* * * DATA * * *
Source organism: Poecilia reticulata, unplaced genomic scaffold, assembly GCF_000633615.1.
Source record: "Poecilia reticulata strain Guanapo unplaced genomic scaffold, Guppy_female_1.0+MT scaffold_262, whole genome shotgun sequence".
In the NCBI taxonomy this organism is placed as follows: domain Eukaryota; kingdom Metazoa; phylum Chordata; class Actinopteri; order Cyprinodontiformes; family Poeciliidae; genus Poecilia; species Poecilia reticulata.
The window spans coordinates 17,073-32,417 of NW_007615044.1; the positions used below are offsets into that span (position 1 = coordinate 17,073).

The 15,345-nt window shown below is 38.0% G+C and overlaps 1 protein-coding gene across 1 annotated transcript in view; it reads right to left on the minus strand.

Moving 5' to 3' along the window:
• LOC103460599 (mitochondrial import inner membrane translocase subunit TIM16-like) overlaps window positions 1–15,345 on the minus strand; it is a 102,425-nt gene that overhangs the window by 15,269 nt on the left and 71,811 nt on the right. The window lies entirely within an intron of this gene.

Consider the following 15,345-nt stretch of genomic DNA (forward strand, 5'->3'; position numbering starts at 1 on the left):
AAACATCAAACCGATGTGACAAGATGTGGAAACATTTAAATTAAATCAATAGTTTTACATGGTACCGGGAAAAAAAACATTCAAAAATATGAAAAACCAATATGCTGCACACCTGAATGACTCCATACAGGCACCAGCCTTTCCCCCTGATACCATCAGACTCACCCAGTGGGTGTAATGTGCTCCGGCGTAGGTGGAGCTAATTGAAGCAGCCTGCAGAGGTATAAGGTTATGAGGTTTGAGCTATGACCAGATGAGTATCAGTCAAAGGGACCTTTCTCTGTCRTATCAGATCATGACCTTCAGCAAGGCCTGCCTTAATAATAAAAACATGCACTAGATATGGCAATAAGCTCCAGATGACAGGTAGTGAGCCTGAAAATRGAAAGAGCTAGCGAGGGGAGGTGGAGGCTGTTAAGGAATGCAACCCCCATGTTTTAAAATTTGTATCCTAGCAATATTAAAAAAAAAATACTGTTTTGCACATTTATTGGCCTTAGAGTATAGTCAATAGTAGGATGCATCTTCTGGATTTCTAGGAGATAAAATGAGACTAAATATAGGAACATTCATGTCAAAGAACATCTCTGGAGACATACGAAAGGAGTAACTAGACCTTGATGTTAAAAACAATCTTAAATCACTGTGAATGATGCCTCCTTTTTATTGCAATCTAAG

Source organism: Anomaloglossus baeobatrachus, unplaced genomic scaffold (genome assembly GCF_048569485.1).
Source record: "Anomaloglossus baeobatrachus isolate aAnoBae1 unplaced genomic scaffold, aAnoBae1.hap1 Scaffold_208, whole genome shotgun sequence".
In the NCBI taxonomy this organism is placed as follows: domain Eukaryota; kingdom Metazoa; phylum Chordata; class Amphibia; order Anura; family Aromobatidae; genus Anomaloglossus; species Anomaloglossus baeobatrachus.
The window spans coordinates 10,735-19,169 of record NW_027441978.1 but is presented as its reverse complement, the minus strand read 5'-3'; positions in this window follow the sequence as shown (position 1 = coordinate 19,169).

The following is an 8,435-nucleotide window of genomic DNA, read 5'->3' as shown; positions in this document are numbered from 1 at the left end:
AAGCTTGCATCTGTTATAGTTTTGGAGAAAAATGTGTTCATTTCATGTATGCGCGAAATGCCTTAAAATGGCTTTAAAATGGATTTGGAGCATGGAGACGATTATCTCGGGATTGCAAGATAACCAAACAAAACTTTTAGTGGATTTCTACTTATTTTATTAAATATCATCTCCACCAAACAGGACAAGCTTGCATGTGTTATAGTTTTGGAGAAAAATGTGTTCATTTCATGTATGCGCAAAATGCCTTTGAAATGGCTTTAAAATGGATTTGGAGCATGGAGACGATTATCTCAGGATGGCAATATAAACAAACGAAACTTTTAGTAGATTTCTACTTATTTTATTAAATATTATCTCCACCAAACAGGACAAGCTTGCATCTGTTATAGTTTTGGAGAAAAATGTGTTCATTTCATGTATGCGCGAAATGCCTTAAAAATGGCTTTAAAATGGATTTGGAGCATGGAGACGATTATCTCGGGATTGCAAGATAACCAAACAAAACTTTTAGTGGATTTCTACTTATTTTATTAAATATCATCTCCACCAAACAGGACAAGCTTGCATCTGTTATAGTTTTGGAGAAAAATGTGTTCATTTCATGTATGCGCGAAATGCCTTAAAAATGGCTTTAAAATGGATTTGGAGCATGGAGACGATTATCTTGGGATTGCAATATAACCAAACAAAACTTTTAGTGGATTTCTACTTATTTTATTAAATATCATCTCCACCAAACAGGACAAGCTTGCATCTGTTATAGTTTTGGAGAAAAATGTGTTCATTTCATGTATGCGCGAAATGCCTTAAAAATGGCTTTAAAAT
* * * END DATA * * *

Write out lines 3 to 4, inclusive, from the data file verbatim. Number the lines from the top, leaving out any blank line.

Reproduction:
In the NCBI taxonomy this organism is placed as follows: domain Eukaryota; kingdom Metazoa; phylum Chordata; class Actinopteri; order Cyprinodontiformes; family Poeciliidae; genus Poecilia; species Poecilia reticulata.
The window spans coordinates 17,073-32,417 of NW_007615044.1; the positions used below are offsets into that span (position 1 = coordinate 17,073).